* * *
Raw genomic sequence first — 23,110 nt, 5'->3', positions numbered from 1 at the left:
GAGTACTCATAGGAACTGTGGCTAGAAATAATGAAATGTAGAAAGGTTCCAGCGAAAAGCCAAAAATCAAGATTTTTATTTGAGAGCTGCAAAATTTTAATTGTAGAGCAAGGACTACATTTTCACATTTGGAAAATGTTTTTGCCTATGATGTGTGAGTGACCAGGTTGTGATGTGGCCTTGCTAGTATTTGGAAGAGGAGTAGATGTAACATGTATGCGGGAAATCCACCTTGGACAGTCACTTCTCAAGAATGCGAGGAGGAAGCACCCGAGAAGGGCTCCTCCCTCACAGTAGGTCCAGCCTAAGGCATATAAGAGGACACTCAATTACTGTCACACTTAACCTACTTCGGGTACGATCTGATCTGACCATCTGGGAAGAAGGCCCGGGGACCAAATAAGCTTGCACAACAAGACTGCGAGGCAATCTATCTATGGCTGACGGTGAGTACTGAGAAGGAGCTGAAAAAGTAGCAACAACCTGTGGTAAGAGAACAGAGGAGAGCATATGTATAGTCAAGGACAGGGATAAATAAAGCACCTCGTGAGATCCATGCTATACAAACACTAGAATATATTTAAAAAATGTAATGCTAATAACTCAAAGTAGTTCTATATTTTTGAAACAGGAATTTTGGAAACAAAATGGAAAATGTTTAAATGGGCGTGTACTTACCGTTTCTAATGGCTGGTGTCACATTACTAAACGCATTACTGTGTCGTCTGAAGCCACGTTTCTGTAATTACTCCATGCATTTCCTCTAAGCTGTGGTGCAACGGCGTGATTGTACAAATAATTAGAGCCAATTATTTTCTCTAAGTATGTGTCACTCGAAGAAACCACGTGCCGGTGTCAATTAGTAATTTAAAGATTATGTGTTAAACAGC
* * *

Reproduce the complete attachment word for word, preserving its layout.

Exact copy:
Raw genomic sequence first — 23,110 nt, 5'->3', positions numbered from 1 at the left:
GAGTACTCATAGGAACTGTGGCTAGAAATAATGAAATGTAGAAAGGTTCCAGCGAAAAGCCAAAAATCAAGATTTTTATTTGAGAGCTGCAAAATTTTAATTGTAGAGCAAGGACTACATTTTCACATTTGGAAAATGTTTTTGCCTATGATGTGTGAGTGACCAGGTTGTGATGTGGCCTTGCTAGTATTTGGAAGAGGAGTAGATGTAACATGTATGCGGGAAATCCACCTTGGACAGTCACTTCTCAAGAATGCGAGGAGGAAGCACCCGAGAAGGGCTCCTCCCTCACAGTAGGTCCAGCCTAAGGCATATAAGAGGACACTCAATTACTGTCACACTTAACCTACTTCGGGTACGATCTGATCTGACCATCTGGGAAGAAGGCCCGGGGACCAAATAAGCTTGCACAACAAGACTGCGAGGCAATCTATCTATGGCTGACGGTGAGTACTGAGAAGGAGCTGAAAAAGTAGCAACAACCTGTGGTAAGAGAACAGAGGAGAGCATATGTATAGTCAAGGACAGGGATAAATAAAGCACCTCGTGAGATCCATGCTATACAAACACTAGAATATATTTAAAAAATGTAATGCTAATAACTCAAAGTAGTTCTATATTTTTGAAACAGGAATTTTGGAAACAAAATGGAAAATGTTTAAATGGGCGTGTACTTACCGTTTCTAATGGCTGGTGTCACATTACTAAACGCATTACTGTGTCGTCTGAAGCCACGTTTCTGTAATTACTCCATGCATTTCCTCTAAGCTGTGGTGCAACGGCGTGATTGTACAAATAATTAGAGCCAATTATTTTCTCTAAGTATGTGTCACTCGAAGAAACCACGTGCCGGTGTCAATTAGTAATTTAAAGATTATGTGTTAAACAGC